Durham civil rights figure Ann Atwater and the story of school desegregation in the Bull City hits the big screen next year.

The forthcoming film The Best of Enemies stars Oscar nominee Taraji P. Henson as Atwater and Oscar winner Sam Rockwell as C.P. Ellis, a local Klan leader with whom she ran Save Our Schools, an effort to facilitate school desegregation in the 1970s. The two ultimately became good friends, hence the title of the film, which is based on Osha Gray Davidson’s bookThe Best of Enemies: Race and Redemption in the New South.

Check out the trailer, which begins with a 1963 fire at the East End grade school.

Atwater moved to Durham in 1953, and according to historian Christina Greene, had a tenth-grade education at the time. After getting divorced and leaving her job to have a baby, she was living in dilapidated housing and fell behind on rent, Greene writes in Our Separate Ways, Women and the Black Freedom Movement in Durham, North Carolina. Local organizers helped her to raise the money she owed her landlord and she became a housing advocate herself, eventually becoming one of Durham’s most influential and vehement activists.

It was then that Howard Fuller, activist and founder of Malcolm X Liberation University in Durham, recruited her to join an effort called Operation Breakthrough, an anti-poverty initiative supported by the North Carolina Fund. Atwater later became a supervisor with the Housing Committee for United Organizations for Community Improvement, which grew out of an effort by mothers in the McDougald Terrace public housing neighborhood to organize residents across predominantly low-income, black neighborhoods and “the major black protest organization in the city,” Greene writes.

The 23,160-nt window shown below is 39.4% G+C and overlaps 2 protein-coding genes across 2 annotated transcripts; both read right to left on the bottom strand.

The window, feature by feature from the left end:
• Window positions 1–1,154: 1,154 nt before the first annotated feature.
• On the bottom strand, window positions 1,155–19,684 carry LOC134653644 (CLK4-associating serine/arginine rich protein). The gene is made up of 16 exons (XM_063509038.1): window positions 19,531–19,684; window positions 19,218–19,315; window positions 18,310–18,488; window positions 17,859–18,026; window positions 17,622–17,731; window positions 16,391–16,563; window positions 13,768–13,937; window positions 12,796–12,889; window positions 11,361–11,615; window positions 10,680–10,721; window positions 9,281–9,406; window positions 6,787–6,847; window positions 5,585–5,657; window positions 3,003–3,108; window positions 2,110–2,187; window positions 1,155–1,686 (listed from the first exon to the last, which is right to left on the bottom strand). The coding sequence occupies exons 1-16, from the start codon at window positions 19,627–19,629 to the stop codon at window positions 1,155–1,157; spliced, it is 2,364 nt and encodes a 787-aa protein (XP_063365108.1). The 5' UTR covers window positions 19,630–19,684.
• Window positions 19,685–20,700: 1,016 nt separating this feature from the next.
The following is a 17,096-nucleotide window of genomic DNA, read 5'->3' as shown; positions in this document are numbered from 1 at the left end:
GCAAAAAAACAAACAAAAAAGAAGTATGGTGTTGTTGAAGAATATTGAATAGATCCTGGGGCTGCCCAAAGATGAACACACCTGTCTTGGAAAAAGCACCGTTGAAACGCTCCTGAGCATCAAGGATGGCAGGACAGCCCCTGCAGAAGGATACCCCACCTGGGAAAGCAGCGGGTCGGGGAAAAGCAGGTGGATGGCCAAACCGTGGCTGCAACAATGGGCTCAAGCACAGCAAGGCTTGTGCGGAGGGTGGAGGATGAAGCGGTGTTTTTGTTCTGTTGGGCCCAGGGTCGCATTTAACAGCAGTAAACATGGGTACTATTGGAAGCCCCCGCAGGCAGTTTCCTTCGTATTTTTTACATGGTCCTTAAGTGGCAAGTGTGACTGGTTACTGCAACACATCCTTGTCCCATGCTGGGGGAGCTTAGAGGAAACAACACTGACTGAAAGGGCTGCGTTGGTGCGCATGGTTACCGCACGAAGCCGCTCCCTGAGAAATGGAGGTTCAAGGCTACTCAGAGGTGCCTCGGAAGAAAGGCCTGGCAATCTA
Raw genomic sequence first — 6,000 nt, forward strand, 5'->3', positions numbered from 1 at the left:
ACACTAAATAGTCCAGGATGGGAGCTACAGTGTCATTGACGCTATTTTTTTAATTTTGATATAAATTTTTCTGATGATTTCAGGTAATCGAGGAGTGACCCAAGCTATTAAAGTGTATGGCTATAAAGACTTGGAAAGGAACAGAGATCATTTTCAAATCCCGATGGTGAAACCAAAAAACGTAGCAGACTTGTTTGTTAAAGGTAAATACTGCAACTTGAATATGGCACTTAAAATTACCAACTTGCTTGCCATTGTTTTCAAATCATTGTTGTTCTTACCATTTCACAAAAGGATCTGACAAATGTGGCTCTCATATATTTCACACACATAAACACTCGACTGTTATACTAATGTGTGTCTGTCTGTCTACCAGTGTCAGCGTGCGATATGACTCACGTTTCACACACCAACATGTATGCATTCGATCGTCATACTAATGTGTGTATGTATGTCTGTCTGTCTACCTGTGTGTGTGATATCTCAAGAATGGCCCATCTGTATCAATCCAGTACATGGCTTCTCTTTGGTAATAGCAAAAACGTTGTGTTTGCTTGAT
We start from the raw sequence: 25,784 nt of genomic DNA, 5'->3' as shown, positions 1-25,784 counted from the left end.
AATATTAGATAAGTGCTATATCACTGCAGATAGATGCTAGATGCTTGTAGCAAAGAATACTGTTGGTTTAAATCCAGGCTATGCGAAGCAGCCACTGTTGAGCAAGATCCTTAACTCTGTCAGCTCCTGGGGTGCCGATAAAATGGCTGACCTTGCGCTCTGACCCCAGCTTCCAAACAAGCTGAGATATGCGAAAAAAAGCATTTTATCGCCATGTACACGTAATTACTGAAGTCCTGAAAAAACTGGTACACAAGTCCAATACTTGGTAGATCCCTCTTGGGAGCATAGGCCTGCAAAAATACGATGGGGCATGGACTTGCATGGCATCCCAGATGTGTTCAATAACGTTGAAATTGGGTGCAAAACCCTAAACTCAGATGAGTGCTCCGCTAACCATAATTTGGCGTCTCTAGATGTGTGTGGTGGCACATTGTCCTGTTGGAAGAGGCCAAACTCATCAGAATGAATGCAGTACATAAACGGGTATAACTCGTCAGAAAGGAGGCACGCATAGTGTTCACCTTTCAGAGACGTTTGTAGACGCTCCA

Atwater and Ellis’s relationship began as a tense one. According to Greene, Ellis, armed and as a representative of the KKK, “would launch into racist diatribes” at City Council meetings. One night, Atwater was in attendance for such heinous remarks and lunged at Ellis with a knife. Her friends held her back.

When the state AFL-CIO got a federal grant to help desegregate schools, Atwater and Ellis were selected as co-chairs. Ellis initially refused to even sit at the same table as Atwater, Greene writes. Following the ten days of intensive talks at the center of the forthcoming film, he disavowed the Klan.

“It finally came to me that I had more in common with poor black people than I did with rich white ones,” Ellis told the legendary journalist Studs Terkel, who wrote about the two.

Atwater and Ellis remained lifelong friends. He died in 2005 and Atwater in 2016.

The movie is due out in April — and Henson, for one, is already excited:

THIS MOVIE IS SO IMPORTANT AND I CAN NOT WAIT FOR Y’ALL TO MEET #ANNATWATER AND #CPELLIS 🙌🏾🙏🏾💋💋💋 https://t.co/NdkEY6CPDj— Taraji P. Henson (@TherealTaraji) October 11, 2018